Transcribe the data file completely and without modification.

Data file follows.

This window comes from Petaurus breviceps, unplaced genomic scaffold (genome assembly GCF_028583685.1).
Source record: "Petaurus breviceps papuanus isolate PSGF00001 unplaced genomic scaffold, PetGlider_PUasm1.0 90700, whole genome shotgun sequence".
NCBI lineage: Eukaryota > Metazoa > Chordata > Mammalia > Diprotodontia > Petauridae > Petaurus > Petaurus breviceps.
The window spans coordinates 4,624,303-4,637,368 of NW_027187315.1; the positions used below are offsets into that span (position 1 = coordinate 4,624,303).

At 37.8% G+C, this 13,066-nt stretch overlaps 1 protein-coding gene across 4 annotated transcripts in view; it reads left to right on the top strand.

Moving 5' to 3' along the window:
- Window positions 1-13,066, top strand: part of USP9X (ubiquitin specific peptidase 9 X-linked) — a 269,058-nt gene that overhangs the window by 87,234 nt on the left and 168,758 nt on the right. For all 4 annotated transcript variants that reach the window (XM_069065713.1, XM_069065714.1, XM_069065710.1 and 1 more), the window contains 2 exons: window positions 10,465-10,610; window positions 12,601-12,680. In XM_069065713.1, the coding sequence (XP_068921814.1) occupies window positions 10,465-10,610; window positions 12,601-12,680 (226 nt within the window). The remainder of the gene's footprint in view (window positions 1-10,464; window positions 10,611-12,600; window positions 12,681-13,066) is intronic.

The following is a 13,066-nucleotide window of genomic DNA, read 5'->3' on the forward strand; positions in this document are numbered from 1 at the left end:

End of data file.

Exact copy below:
This window comes from Petaurus breviceps, unplaced genomic scaffold (genome assembly GCF_028583685.1).
Source record: "Petaurus breviceps papuanus isolate PSGF00001 unplaced genomic scaffold, PetGlider_PUasm1.0 90700, whole genome shotgun sequence".
NCBI lineage: Eukaryota > Metazoa > Chordata > Mammalia > Diprotodontia > Petauridae > Petaurus > Petaurus breviceps.
The window spans coordinates 4,624,303-4,637,368 of NW_027187315.1; the positions used below are offsets into that span (position 1 = coordinate 4,624,303).

At 37.8% G+C, this 13,066-nt stretch overlaps 1 protein-coding gene across 4 annotated transcripts in view; it reads left to right on the top strand.

Moving 5' to 3' along the window:
- Window positions 1-13,066, top strand: part of USP9X (ubiquitin specific peptidase 9 X-linked) — a 269,058-nt gene that overhangs the window by 87,234 nt on the left and 168,758 nt on the right. For all 4 annotated transcript variants that reach the window (XM_069065713.1, XM_069065714.1, XM_069065710.1 and 1 more), the window contains 2 exons: window positions 10,465-10,610; window positions 12,601-12,680. In XM_069065713.1, the coding sequence (XP_068921814.1) occupies window positions 10,465-10,610; window positions 12,601-12,680 (226 nt within the window). The remainder of the gene's footprint in view (window positions 1-10,464; window positions 10,611-12,600; window positions 12,681-13,066) is intronic.

The following is a 13,066-nucleotide window of genomic DNA, read 5'->3' on the forward strand; positions in this document are numbered from 1 at the left end: